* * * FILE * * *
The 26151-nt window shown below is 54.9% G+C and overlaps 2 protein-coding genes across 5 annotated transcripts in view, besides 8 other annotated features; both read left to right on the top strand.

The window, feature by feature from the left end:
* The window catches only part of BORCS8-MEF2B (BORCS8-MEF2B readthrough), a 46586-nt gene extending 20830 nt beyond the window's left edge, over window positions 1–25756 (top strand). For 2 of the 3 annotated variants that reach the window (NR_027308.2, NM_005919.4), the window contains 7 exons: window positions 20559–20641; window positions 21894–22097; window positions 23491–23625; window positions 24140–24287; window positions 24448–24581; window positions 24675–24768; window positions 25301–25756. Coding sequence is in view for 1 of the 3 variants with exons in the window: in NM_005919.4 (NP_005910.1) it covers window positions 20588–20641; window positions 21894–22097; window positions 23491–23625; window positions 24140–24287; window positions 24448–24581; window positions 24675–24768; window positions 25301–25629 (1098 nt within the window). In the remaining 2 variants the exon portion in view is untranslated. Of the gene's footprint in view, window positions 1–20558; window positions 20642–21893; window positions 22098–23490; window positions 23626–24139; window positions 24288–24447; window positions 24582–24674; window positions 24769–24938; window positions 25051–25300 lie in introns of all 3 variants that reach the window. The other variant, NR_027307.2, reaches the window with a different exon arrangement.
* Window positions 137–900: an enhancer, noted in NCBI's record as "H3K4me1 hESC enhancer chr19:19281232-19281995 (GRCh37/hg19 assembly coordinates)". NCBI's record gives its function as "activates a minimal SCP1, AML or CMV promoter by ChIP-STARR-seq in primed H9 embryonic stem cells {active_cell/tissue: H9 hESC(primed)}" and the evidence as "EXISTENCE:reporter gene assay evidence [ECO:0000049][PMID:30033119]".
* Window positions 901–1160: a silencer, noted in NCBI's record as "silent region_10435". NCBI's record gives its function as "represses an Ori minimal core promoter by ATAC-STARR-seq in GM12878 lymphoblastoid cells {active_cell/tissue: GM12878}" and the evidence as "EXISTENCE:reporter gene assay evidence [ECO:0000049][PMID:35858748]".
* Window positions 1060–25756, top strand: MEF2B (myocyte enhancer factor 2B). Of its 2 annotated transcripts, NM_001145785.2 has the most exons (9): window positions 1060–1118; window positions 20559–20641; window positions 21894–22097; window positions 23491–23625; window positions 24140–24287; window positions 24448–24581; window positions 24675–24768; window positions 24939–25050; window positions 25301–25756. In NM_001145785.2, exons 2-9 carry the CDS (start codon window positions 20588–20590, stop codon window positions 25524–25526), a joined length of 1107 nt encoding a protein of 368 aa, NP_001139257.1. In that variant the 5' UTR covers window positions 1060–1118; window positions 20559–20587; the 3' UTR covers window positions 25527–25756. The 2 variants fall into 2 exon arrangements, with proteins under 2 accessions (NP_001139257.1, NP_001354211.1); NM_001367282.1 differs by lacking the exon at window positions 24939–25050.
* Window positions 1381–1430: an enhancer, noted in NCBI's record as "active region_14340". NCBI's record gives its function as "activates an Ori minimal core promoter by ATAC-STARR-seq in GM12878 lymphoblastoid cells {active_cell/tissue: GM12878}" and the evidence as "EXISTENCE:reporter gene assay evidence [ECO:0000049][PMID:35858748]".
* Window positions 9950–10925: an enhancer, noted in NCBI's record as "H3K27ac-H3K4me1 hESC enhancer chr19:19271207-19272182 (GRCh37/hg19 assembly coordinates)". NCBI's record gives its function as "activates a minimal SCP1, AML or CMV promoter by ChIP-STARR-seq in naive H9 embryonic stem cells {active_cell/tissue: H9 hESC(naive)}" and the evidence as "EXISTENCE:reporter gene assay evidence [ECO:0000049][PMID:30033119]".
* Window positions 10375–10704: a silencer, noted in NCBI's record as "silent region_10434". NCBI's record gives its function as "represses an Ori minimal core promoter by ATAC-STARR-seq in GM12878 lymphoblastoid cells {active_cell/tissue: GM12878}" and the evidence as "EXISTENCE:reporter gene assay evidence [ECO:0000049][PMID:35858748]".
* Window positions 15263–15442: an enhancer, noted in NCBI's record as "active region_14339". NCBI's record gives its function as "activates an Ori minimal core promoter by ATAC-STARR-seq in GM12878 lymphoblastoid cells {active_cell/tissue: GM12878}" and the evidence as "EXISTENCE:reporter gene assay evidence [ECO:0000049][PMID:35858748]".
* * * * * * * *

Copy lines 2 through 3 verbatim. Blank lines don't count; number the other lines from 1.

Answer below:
The window, feature by feature from the left end:
* The window catches only part of BORCS8-MEF2B (BORCS8-MEF2B readthrough), a 46586-nt gene extending 20830 nt beyond the window's left edge, over window positions 1–25756 (top strand). For 2 of the 3 annotated variants that reach the window (NR_027308.2, NM_005919.4), the window contains 7 exons: window positions 20559–20641; window positions 21894–22097; window positions 23491–23625; window positions 24140–24287; window positions 24448–24581; window positions 24675–24768; window positions 25301–25756. Coding sequence is in view for 1 of the 3 variants with exons in the window: in NM_005919.4 (NP_005910.1) it covers window positions 20588–20641; window positions 21894–22097; window positions 23491–23625; window positions 24140–24287; window positions 24448–24581; window positions 24675–24768; window positions 25301–25629 (1098 nt within the window). In the remaining 2 variants the exon portion in view is untranslated. Of the gene's footprint in view, window positions 1–20558; window positions 20642–21893; window positions 22098–23490; window positions 23626–24139; window positions 24288–24447; window positions 24582–24674; window positions 24769–24938; window positions 25051–25300 lie in introns of all 3 variants that reach the window. The other variant, NR_027307.2, reaches the window with a different exon arrangement.